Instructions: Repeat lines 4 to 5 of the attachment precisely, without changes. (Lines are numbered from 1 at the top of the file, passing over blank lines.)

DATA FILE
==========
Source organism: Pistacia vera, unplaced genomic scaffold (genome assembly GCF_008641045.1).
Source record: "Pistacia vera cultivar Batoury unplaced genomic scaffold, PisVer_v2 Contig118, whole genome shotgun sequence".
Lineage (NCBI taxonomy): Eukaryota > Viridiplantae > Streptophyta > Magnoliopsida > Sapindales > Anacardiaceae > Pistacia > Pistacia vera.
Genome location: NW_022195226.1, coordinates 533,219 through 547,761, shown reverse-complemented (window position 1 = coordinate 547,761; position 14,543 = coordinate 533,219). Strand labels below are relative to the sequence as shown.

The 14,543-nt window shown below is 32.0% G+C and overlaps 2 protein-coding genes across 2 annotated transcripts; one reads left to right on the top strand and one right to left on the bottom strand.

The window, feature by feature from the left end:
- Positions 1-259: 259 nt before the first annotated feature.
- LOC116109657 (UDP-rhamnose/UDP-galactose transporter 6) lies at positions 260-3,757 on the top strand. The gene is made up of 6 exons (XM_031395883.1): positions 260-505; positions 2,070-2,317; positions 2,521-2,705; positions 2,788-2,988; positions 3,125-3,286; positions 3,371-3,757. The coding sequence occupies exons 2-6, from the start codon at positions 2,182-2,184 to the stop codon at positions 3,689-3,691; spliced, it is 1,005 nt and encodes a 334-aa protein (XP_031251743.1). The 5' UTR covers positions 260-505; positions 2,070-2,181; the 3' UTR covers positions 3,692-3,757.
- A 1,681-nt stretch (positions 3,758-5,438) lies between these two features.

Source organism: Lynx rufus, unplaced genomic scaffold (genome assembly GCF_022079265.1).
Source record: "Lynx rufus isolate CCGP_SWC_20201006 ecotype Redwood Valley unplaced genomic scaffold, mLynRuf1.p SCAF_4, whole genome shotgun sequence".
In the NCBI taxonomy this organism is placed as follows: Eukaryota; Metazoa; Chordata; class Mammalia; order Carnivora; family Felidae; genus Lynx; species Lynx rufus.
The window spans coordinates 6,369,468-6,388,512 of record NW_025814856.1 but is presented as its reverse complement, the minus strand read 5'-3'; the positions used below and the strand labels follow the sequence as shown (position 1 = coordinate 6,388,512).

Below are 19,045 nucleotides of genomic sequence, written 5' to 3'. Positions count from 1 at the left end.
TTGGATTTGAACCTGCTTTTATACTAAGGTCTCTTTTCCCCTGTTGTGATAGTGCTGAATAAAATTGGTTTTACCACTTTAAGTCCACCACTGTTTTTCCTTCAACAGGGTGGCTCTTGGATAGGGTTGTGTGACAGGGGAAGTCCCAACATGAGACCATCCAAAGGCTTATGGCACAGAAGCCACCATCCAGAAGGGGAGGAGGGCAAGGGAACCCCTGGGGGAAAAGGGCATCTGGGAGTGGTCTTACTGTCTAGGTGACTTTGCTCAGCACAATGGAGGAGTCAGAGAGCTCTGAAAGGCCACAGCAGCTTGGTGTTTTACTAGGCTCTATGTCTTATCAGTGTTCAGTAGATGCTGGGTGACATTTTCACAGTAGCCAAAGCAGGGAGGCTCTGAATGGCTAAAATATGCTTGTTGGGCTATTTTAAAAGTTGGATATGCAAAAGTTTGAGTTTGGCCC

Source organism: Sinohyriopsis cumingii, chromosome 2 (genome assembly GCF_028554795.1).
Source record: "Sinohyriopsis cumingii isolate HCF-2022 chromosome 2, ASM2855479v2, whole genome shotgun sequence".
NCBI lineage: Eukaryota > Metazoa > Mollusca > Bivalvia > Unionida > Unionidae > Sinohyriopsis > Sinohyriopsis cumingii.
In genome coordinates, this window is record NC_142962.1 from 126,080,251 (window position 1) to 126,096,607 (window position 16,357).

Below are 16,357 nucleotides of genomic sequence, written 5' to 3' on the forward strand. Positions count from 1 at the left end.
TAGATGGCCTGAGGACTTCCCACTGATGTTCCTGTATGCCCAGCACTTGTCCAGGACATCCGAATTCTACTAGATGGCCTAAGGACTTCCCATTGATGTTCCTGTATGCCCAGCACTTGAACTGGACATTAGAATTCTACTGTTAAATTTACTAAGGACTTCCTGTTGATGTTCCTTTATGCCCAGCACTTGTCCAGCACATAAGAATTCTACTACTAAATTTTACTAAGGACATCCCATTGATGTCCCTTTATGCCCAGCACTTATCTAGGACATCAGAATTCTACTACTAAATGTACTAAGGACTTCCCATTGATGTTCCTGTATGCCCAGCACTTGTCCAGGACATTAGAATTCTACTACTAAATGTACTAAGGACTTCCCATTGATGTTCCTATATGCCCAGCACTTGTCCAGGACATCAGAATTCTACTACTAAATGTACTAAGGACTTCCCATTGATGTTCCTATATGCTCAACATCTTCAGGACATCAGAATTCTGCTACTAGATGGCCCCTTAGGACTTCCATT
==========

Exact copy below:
Genome location: NW_022195226.1, coordinates 533,219 through 547,761, shown reverse-complemented (window position 1 = coordinate 547,761; position 14,543 = coordinate 533,219). Strand labels below are relative to the sequence as shown.

The 14,543-nt window shown below is 32.0% G+C and overlaps 2 protein-coding genes across 2 annotated transcripts; one reads left to right on the top strand and one right to left on the bottom strand.